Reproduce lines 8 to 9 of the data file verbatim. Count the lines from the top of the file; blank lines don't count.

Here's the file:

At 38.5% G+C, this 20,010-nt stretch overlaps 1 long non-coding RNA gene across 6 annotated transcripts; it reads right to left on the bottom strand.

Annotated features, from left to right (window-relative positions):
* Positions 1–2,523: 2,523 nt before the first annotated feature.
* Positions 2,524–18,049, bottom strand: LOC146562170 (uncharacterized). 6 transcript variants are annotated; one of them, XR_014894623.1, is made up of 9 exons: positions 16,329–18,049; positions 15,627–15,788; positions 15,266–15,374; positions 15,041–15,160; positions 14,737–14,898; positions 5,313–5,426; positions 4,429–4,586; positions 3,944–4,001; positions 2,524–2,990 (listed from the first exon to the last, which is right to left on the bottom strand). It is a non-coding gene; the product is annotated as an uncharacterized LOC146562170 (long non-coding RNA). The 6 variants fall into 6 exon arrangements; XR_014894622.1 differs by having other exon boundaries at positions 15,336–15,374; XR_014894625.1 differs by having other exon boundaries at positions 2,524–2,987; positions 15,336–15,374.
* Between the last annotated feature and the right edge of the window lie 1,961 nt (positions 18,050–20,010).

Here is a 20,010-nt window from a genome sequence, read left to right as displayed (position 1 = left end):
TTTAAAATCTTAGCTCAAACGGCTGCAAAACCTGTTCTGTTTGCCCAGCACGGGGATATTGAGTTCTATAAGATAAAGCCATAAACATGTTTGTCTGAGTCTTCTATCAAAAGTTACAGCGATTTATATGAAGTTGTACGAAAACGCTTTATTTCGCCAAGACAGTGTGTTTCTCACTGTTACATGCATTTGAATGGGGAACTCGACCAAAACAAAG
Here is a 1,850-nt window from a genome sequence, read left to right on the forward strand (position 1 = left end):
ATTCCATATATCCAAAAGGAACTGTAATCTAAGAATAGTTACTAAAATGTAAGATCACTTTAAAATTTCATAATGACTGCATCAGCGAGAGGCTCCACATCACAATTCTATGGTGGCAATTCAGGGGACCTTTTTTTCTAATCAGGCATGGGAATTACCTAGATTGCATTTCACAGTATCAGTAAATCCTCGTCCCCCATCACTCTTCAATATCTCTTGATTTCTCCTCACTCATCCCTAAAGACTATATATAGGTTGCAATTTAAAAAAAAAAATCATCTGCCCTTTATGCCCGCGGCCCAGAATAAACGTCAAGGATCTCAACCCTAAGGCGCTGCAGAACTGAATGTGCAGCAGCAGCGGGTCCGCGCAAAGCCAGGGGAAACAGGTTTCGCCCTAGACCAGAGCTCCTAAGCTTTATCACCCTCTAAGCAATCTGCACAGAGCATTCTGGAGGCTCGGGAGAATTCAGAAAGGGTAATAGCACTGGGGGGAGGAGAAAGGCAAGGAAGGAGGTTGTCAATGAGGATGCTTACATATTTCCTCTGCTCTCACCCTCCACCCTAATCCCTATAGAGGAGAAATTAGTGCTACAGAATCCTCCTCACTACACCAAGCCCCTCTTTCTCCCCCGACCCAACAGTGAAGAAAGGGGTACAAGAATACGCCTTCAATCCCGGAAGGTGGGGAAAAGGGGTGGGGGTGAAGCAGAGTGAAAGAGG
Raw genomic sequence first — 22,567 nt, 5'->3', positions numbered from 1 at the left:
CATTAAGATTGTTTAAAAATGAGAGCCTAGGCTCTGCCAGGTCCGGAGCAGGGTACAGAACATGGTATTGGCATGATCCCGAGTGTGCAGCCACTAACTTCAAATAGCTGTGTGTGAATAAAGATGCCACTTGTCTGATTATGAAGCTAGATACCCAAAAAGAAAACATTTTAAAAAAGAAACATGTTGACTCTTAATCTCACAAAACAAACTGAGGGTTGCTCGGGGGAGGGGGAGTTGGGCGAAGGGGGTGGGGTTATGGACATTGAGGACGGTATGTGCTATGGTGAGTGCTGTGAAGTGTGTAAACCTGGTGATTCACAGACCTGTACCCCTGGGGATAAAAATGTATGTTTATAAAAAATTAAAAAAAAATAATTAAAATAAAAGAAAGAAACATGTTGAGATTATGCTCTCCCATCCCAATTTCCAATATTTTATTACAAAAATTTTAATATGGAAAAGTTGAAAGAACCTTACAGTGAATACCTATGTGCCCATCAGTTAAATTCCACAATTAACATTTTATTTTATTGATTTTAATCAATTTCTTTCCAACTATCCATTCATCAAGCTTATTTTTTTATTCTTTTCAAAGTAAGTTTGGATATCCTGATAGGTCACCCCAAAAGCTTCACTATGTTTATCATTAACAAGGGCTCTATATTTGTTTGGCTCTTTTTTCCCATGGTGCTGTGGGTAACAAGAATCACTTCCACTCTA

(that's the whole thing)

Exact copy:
Here is a 1,850-nt window from a genome sequence, read left to right on the forward strand (position 1 = left end):
ATTCCATATATCCAAAAGGAACTGTAATCTAAGAATAGTTACTAAAATGTAAGATCACTTTAAAATTTCATAATGACTGCATCAGCGAGAGGCTCCACATCACAATTCTATGGTGGCAATTCAGGGGACCTTTTTTTCTAATCAGGCATGGGAATTACCTAGATTGCATTTCACAGTATCAGTAAATCCTCGTCCCCCATCACTCTTCAATATCTCTTGATTTCTCCTCACTCATCCCTAAAGACTATATATAGGTTGCAATTTAAAAAAAAAAATCATCTGCCCTTTATGCCCGCGGCCCAGAATAAACGTCAAGGATCTCAACCCTAAGGCGCTGCAGAACTGAATGTGCAGCAGCAGCGGGTCCGCGCAAAGCCAGGGGAAACAGGTTTCGCCCTAGACCAGAGCTCCTAAGCTTTATCACCCTCTAAGCAATCTGCACAGAGCATTCTGGAGGCTCGGGAGAATTCAGAAAGGGTAATAGCACTGGGGGGAGGAGAAAGGCAAGGAAGGAGGTTGTCAATGAGGATGCTTACATATTTCCTCTGCTCTCACCCTCCACCCTAATCCCTATAGAGGAGAAATTAGTGCTACAGAATCCTCCTCACTACACCAAGCCCCTCTTTCTCCCCCGACCCAACAGTGAAGAAAGGGGTACAAGAATACGCCTTCAATCCCGGAAGGTGGGGAAAAGGGGTGGGGGTGAAGCAGAGTGAAAGAGG